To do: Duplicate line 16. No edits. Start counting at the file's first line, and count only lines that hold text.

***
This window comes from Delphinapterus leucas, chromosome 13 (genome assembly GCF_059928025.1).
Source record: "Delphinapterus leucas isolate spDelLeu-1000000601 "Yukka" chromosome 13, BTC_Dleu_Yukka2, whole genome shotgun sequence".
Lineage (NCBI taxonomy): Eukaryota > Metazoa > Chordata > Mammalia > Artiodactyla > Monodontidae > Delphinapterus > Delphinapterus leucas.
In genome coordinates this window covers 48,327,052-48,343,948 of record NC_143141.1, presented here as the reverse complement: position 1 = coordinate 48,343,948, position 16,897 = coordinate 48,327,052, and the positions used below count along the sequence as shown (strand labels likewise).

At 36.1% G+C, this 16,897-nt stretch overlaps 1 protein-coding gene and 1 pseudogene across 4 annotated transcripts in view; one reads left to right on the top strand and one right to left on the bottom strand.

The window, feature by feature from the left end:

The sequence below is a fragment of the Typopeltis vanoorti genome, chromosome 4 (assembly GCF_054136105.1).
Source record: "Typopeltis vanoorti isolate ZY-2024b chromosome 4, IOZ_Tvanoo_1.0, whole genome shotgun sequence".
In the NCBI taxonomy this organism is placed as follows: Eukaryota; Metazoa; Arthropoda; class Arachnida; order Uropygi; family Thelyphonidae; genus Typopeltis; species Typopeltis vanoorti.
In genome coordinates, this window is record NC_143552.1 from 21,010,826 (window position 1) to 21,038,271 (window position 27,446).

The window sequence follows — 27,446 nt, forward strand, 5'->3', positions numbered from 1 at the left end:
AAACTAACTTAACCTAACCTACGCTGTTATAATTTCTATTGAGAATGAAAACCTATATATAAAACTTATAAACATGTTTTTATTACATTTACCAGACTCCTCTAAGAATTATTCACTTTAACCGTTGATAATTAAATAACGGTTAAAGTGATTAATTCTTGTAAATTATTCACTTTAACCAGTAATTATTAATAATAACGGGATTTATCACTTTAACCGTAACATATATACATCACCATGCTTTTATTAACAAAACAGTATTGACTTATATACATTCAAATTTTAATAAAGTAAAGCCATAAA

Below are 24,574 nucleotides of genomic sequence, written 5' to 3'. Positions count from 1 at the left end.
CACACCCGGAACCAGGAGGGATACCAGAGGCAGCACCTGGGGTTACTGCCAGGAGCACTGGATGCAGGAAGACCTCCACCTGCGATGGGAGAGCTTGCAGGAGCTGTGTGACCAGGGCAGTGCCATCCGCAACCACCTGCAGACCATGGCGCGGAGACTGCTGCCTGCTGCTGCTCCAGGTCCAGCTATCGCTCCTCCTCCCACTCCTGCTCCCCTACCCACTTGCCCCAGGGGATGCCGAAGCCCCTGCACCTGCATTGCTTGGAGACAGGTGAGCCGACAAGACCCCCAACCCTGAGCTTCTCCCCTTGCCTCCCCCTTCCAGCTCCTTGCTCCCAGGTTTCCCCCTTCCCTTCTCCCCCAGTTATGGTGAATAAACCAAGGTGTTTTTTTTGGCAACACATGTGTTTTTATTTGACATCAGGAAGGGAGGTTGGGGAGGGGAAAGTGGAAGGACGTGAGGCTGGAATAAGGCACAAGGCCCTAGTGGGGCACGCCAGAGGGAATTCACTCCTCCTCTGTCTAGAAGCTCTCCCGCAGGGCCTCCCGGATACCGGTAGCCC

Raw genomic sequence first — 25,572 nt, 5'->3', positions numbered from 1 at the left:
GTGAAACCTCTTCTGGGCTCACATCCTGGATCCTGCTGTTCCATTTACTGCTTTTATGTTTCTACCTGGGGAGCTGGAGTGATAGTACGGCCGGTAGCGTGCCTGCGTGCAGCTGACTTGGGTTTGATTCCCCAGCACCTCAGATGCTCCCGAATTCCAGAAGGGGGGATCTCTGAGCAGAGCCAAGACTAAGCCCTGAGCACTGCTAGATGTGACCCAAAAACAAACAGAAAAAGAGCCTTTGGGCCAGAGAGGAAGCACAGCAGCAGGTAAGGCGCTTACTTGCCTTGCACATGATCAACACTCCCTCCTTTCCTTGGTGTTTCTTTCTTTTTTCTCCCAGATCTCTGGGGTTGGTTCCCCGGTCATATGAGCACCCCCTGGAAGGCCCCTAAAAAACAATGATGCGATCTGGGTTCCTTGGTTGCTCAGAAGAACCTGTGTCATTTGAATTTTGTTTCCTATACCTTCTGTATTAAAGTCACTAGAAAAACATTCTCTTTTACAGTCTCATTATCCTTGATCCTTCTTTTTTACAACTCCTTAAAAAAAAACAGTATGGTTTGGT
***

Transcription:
GTGAAACCTCTTCTGGGCTCACATCCTGGATCCTGCTGTTCCATTTACTGCTTTTATGTTTCTACCTGGGGAGCTGGAGTGATAGTACGGCCGGTAGCGTGCCTGCGTGCAGCTGACTTGGGTTTGATTCCCCAGCACCTCAGATGCTCCCGAATTCCAGAAGGGGGGATCTCTGAGCAGAGCCAAGACTAAGCCCTGAGCACTGCTAGATGTGACCCAAAAACAAACAGAAAAAGAGCCTTTGGGCCAGAGAGGAAGCACAGCAGCAGGTAAGGCGCTTACTTGCCTTGCACATGATCAACACTCCCTCCTTTCCTTGGTGTTTCTTTCTTTTTTCTCCCAGATCTCTGGGGTTGGTTCCCCGGTCATATGAGCACCCCCTGGAAGGCCCCTAAAAAACAATGATGCGATCTGGGTTCCTTGGTTGCTCAGAAGAACCTGTGTCATTTGAATTTTGTTTCCTATACCTTCTGTATTAAAGTCACTAGAAAAACATTCTCTTTTACAGTCTCATTATCCTTGATCCTTCTTTTTTACAACTCCTTAAAAAAAAACAGTATGGTTTGGT